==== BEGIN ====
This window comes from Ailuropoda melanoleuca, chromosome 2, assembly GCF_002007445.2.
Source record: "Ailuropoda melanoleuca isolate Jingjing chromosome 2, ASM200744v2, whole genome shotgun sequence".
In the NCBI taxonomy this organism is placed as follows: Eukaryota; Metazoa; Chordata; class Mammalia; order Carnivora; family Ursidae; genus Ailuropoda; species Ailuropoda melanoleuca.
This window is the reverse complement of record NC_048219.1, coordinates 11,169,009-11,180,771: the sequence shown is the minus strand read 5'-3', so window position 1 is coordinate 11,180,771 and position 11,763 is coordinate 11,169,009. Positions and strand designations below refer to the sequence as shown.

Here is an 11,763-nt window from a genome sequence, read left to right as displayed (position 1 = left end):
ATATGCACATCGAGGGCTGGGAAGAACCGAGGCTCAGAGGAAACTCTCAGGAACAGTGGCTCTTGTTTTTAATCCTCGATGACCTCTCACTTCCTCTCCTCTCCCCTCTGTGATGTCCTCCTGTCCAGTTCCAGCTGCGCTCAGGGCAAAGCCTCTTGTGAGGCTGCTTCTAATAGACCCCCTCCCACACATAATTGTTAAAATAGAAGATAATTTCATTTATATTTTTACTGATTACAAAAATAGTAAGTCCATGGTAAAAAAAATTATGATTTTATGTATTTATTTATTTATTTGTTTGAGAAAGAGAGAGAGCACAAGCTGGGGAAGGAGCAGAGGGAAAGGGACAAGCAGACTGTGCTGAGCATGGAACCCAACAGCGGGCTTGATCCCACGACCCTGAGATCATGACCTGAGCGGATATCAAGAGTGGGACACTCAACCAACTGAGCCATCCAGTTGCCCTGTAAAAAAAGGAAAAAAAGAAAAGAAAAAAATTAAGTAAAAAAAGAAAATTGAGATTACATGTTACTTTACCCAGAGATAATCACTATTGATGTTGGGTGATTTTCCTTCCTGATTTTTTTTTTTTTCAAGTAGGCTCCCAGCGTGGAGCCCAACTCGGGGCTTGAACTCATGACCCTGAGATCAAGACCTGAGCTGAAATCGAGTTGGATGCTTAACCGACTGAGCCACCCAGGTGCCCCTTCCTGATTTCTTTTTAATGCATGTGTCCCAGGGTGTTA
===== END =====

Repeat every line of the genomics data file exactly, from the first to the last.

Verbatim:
This window comes from Ailuropoda melanoleuca, chromosome 2, assembly GCF_002007445.2.
Source record: "Ailuropoda melanoleuca isolate Jingjing chromosome 2, ASM200744v2, whole genome shotgun sequence".
In the NCBI taxonomy this organism is placed as follows: Eukaryota; Metazoa; Chordata; class Mammalia; order Carnivora; family Ursidae; genus Ailuropoda; species Ailuropoda melanoleuca.
This window is the reverse complement of record NC_048219.1, coordinates 11,169,009-11,180,771: the sequence shown is the minus strand read 5'-3', so window position 1 is coordinate 11,180,771 and position 11,763 is coordinate 11,169,009. Positions and strand designations below refer to the sequence as shown.

Here is an 11,763-nt window from a genome sequence, read left to right as displayed (position 1 = left end):
ATATGCACATCGAGGGCTGGGAAGAACCGAGGCTCAGAGGAAACTCTCAGGAACAGTGGCTCTTGTTTTTAATCCTCGATGACCTCTCACTTCCTCTCCTCTCCCCTCTGTGATGTCCTCCTGTCCAGTTCCAGCTGCGCTCAGGGCAAAGCCTCTTGTGAGGCTGCTTCTAATAGACCCCCTCCCACACATAATTGTTAAAATAGAAGATAATTTCATTTATATTTTTACTGATTACAAAAATAGTAAGTCCATGGTAAAAAAAATTATGATTTTATGTATTTATTTATTTATTTGTTTGAGAAAGAGAGAGAGCACAAGCTGGGGAAGGAGCAGAGGGAAAGGGACAAGCAGACTGTGCTGAGCATGGAACCCAACAGCGGGCTTGATCCCACGACCCTGAGATCATGACCTGAGCGGATATCAAGAGTGGGACACTCAACCAACTGAGCCATCCAGTTGCCCTGTAAAAAAAGGAAAAAAAGAAAAGAAAAAAATTAAGTAAAAAAAGAAAATTGAGATTACATGTTACTTTACCCAGAGATAATCACTATTGATGTTGGGTGATTTTCCTTCCTGATTTTTTTTTTTTTCAAGTAGGCTCCCAGCGTGGAGCCCAACTCGGGGCTTGAACTCATGACCCTGAGATCAAGACCTGAGCTGAAATCGAGTTGGATGCTTAACCGACTGAGCCACCCAGGTGCCCCTTCCTGATTTCTTTTTAATGCATGTGTCCCAGGGTGTTA